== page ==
In last night’s Closer, we showed the biggest contributors to the S&P 500’s gain so far in 2019 as well as the stocks that have weighed on the index the most. Given the S&P’s 14% YTD gain, it’s probably not surprising to hear that only one stock in the entire S&P 500 has weighed on the total index performance by at least 20 bps: Pfizer (PFE). On the other hand, 11 different stocks have added at least 20 bps to total index performance in 2019. We show the 10 best and worst-performing stocks this year by the overall contribution to the S&P 500’s performance in the table below. As shown, mega-cap Tech like Microsoft (MSFT) and four of the five FAANG names have been the biggest contributors. When you add them all up, they’ve accounted for roughly 26% of the S&P’s gain this year. Two credit card companies — Mastercard (MA) and Visa (V), and two retailers — Walmart (WMT) and Home Depot (HD) — have also been big contributors to gains.
At the industry group level, health care stocks related to Pharmaceuticals, Biotech, and Life Sciences are one of only two industry groups to weigh on S&P 500 performance this year. Energy is the other standout with a 4% decline. Software & Services is the best performer, driving 3.3 percentage points of the S&P’s 14% gain this year. Media & Entertainment, Retail which includes Amazon (AMZN), and tech Hardware are the only other groups that have added at least 1% to the total 14.46% gain for the S&P 500 so far in 2019.
While YTD numbers look really great, things are not so hot versus this time last year; the S&P 500 is actually slightly lower year-over-year. As a result, the gap between the contribution of gainers and those of decliners is much narrower. Only four stocks drove a gain of at least 20 bps for the headline index over the past year: Microsoft (MSFT), Procter & Gamble (PG), Mastercard (MA), and Visa (V).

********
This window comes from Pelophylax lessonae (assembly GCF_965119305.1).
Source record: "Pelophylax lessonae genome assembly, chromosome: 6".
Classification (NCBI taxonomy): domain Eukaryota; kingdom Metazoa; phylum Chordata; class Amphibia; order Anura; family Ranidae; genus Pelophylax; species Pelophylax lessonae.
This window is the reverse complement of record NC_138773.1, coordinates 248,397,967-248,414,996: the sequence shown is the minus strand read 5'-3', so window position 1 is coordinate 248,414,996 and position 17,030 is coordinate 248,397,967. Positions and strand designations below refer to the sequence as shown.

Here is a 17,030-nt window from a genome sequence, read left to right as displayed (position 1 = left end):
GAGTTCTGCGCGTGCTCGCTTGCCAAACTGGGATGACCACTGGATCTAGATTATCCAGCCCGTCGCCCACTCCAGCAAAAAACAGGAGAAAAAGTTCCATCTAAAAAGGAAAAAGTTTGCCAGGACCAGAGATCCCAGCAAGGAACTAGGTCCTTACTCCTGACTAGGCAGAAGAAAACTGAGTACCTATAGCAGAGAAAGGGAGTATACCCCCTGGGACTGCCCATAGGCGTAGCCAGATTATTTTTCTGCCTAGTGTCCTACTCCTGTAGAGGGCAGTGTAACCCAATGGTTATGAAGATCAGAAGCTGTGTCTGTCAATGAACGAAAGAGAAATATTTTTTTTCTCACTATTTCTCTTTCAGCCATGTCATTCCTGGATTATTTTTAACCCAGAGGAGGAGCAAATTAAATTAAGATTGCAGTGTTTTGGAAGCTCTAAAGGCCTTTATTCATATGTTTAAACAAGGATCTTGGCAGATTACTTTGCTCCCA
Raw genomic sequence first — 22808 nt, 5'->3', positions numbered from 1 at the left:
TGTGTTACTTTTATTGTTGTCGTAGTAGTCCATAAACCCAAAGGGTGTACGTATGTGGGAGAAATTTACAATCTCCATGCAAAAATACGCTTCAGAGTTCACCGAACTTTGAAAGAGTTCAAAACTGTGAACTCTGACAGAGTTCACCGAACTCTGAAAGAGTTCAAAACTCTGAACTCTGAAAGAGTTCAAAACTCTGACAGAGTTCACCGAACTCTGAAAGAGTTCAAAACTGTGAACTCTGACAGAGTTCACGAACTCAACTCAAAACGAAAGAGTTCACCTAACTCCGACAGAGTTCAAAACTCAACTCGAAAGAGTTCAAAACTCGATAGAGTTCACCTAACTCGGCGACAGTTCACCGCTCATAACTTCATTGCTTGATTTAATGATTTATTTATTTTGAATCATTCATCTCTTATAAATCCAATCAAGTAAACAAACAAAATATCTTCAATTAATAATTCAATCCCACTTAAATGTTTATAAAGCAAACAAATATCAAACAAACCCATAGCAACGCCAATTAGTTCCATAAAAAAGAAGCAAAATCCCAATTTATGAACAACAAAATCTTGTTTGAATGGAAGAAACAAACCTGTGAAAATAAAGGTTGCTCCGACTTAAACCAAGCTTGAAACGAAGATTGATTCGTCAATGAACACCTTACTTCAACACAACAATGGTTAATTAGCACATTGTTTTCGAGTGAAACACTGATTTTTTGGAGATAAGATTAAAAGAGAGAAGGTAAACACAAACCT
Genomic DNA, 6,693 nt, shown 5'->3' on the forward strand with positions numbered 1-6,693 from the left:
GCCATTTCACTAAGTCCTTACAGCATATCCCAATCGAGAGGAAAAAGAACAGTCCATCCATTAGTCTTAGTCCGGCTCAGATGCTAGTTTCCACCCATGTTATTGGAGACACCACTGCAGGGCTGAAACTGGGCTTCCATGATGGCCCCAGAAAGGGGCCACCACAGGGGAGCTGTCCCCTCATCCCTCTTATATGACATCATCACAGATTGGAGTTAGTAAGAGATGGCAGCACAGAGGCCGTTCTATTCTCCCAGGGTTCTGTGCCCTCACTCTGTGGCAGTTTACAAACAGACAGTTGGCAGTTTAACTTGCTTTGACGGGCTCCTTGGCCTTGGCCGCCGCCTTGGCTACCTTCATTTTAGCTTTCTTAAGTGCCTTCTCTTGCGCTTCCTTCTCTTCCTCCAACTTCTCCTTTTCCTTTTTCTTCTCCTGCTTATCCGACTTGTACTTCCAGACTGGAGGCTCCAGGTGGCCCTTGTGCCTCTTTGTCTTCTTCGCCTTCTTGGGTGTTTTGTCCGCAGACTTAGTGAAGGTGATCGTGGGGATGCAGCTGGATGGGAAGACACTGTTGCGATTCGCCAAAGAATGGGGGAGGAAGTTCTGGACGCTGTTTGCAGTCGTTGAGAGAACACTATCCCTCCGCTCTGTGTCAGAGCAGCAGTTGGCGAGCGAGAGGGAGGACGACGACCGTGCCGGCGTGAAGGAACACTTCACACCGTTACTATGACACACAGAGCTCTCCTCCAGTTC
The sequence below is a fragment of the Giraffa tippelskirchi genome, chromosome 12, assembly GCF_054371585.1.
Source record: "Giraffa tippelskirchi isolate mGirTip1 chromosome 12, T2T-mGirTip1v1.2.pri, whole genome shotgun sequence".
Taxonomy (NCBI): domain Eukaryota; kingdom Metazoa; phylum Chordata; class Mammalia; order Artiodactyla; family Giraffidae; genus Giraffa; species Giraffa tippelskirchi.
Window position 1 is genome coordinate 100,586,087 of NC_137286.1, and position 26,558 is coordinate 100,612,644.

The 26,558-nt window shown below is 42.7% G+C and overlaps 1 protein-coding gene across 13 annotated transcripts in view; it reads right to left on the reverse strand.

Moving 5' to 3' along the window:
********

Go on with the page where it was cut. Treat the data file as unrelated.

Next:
We note that the top ten gainers are almost exclusively very blue-chip stocks: large tech companies, credit card networks, and some consumer names. Only the cell phone tower REIT American Tower (AMT) is unusual in this list of big-cap, well-known stocks. Losers are concentrated in Health Care, Banks, and Tech.
While Alphabet (GOOG), Apple (AAPL), and Amazon (AMZN) aren’t down drastically versus last summer, their market caps are big enough to have cost a lot of performance for the S&P 500’s overall performance. Smaller cap stocks like NVIDIA (NVDA), DuPont (DD), AbbVie (ABBV), and Schlumberger (SLB) are a verry different story.
At the industry group level, there have been more decliners than gainers, though only Energy and Banks have cost the index more than 80 bps; on the flip side only Software has been a greater than 80 bps gainer. Defensive industry groups like Utilities, Household & Personal Products, and Real Estate have all driven the S&P 500 higher while cyclical industry groups like Capital Goods and Tech Hardware have weighed. Start a two-week free trial to one of Bespoke’s premium research services.